Please watch this video about the future of the book. (I could embed it, but it would be too small.) Did you see it? Okay, then, some thoughts:
1) Nelson is for people who don’t know what they think about something until they know what other people think. Note that there’s no reading involved, but rather assessments of value, made by others.
2) There’s no reading involved in Coupland either, just an effort at bringing social cohesion to the college or workplace. Not much room in this model for the person with eccentric or even minority tastes.
3) Alice involves reading, but constantly interactive reading: hands reshape the page, characters from the book send texts to your phone, and so on.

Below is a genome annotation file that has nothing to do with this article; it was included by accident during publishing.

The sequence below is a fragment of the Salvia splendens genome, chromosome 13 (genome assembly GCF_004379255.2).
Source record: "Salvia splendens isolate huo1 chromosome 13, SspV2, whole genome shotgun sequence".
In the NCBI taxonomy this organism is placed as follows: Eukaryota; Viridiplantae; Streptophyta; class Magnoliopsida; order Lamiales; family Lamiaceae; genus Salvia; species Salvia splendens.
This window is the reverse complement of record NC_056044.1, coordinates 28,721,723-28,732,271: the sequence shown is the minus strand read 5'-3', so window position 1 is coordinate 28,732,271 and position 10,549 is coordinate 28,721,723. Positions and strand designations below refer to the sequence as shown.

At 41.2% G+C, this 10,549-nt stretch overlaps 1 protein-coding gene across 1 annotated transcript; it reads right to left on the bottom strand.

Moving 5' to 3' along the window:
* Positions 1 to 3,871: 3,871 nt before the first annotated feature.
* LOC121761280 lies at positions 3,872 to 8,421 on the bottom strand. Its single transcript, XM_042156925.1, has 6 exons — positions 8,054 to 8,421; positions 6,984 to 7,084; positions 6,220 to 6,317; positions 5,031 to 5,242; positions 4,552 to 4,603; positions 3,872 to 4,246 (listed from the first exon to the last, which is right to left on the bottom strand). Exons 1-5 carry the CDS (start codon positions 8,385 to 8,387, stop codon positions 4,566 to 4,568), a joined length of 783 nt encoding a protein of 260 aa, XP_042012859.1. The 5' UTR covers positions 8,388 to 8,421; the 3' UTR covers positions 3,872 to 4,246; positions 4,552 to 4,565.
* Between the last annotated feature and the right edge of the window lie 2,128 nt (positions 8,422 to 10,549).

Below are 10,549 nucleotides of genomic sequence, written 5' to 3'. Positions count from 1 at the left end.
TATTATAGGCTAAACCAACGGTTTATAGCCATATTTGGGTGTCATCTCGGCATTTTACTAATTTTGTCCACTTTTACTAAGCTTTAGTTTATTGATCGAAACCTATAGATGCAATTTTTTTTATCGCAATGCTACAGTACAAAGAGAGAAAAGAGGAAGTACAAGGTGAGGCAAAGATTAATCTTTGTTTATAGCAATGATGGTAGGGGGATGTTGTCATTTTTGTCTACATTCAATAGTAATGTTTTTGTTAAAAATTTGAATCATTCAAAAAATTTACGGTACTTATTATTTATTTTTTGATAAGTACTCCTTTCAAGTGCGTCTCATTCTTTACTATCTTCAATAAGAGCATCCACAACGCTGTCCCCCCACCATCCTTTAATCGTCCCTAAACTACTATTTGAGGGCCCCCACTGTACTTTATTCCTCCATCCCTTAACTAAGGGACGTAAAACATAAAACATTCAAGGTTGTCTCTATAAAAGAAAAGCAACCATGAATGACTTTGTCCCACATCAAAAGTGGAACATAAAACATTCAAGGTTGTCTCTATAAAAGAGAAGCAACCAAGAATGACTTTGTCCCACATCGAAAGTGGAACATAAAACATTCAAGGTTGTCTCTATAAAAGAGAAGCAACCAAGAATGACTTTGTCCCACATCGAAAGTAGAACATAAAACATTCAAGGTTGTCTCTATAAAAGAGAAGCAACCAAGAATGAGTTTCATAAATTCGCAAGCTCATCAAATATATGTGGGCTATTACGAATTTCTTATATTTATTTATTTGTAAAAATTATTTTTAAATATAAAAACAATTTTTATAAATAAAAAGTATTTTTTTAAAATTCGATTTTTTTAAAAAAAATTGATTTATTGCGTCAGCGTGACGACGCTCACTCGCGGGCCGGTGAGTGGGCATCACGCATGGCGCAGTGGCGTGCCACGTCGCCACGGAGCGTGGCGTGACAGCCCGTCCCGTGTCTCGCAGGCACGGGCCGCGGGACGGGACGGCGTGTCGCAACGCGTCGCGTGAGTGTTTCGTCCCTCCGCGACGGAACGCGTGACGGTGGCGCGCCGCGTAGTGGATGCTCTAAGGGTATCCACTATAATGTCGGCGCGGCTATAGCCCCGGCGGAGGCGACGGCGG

Long-form reading, with its demands of extensive and intensive concentration, single-minded attention, is not the only kind of reading. Nor is it the only valuable kind of reading. But it rarely gets mentioned in these conversations about “the future of the book.” Is this a tacit admission that new technologies of the book have nothing to contribute to long-form reading, to focused attentiveness? Does the paper codex own that territory, without rival? I’d like to see at least someone thinking imaginatively about the contributions digital technologies can make to single-mindedness.